Friday, April 25, 1862: Joseph Call died at the hospital last night and Robert Cummings died to day at 10 OC and one more will probably die soon.* this is the fruit of our hardships on our march to the Rappahanock and back to Manassas without food and shelter uncared for by the Physicians.

[*Cpl. Joseph Call, a 26-year-old from Colebrook, N.H., died at Ship Point April 23, 18-year-old Private Robert Cummings of Northumberland on April 24. Both were in Company B.]

Cutler Edson’s diary

Saturday 26: Waited upon Bro Strong over to the Brigade Hospital about 1 mile. he was quite sick but stood the walk  better  than I expected. the hospital is one of the rebel Baracks. hope he will soon recover.* just recd letter from Bro & Sister Folsom. am glad to learn that we have got so good a preacher at Enfield. I hop God will abundantly bless & prosper his labours in sanctifying the church and the convertion of many soles. this is my constant and sincere prayer.

the Regt  are out on patrol duty to day. Drummer is over to the hospital getting wood & watter for them and I am here sheltered from the rain in my little tent. I feele very grateful to God for his goodness to me.

[*Pvt. Louis J. Strong was a 20-year-old native of Canada who lived in Enfield, Edson’s hometown. He was discharged disabled six months later.]

Sunday 27: Went to the hospital to help chop wood and brot watter and took care of the sick all day.   the first Sunday that I have bin oblijed to work all day since I came into the army. our hospitals are in Old rebel Baracks but they are fixed up so they are quite comfortable but it is very hard to be sick from home.

Eldad Rhodes’s diary

Sunday 27: we were rousted up early in the morning and orderd to be in readiness to march at 7 OC. we were on hand in Season; – and after a march of 3 miles we came to a halt and made our camps; we are to make fascines or gabions.*

[*The 5th was making fascines and gabions (brushwood bundles and barricades) for use in McClellan’s siege of Yorktown.]

Monday, April 28, 1862: we went out to make our gabions for the first time today – had poor luck – heavy fireing and musketry can be distinctly heard. even the whistle of Cannon Balls and shells can be heard.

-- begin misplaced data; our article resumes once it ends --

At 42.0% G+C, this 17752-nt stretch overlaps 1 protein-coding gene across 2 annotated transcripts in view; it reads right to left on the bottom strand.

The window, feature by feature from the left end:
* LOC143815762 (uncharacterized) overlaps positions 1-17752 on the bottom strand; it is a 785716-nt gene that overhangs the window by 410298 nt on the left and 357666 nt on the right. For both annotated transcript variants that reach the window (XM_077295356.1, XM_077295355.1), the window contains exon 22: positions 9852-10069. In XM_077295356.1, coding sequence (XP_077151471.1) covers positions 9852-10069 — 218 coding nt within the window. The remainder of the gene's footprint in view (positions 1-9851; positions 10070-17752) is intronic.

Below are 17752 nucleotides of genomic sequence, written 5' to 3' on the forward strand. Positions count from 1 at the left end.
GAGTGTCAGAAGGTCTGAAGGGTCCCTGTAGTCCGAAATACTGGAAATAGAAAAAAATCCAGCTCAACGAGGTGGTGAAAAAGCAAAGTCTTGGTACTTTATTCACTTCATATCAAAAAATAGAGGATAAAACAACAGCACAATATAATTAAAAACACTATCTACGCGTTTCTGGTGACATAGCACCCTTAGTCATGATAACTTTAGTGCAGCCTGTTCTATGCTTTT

Cutler Edson’s diary

Monday 28: this is our pay day. got our pay up to the 1st of March, $24.00. went down to the hospital to see the sick and caried them some Oranges which pleased them very much.

Tuesday 29: choped &  carried wood &  watter for the cooks.

Harrison Young of the 2nd N.H.
Eldad Rhodes’s diary

Tuesday 29: we were at work making gabions. had prety good luck. some Boys from the 2nd were up to day. every thing goes on prosperously. we are out of our place up here in the woods building Eel pots

Wednesday 30: hear heavy fireing at night and during the day. we are still at work and still liked to be.  Sergt Hilliard and Lieut Young were up from the 2nd to day.* had good luck building gabions.

[*Like Rhodes, Sgt. Henry S. Hilliard and 1st Lt. Harrison “Harry” Young were from New Hampshire’s North Country. Rhodes probably knew Young, who was just a year older than him and came from the same town, Lancaster. Young and Hilliard were in Company F of the 2nd New Hampshire. Hilliard left that regiment for an officer’s commission in the 5th in late 1863. He was captured at Farmville on April 7, 1865, during the 5th’s last battle of the war. Young was wounded at the second battle of Bull Run on Aug. 29, 1862.]

Thursday, May 1, 1862: We were up by times and had our quota of gabions out by noon. had a Co inspection at night; – heard fireing during the day toward York Town and beyond. hope Banks will be up in their rear with Mc Dowel soon.*

[*Gen. Nathaniel Banks’s troops were occupied with Stonewall Jackson’s in the Shenandoah Valley. The White House withheld Gen. Irvin McDowell’s forces to protect Washington. McDowell’s absence in particular gave McClellan an excuse to claim Lincoln was thwarting his Peninsula campaign. Many Army of the Potomac soldiers believed this as well. But historians have come down firmly on Lincoln’s side. In the view of most, McClellan mounted the Yorktown siege against a creative but much smaller Confederate force, and his dallying gave the rebels time to devise and strengthen their defense of Richmond.]

Cutler Edson’s diary

Thursday, May 1: Sat up with the sick boys at the hospital last knight. Sent 25 dollars for my self and 30 for Bro Strong home by Mr Liscom. helping about the camps to day.

Friday, May 2: called out last knight at 12 o.c. to go with the wagons to the Regt and get there lugage for they were ordered back to camp and be redy to moove to the front at a moments notice but after every thing was all here the order was repromanded and the Regt returned to there work.

Eldad Rhodes’s diary

Friday 2: We were rousted up at 1 OC in the morning and ordered to be in readiness to march immediately back to our old Camp which we did. we suppose the Battle is to come off soon; – we did not march to battle but did march back to our work; a fools errand.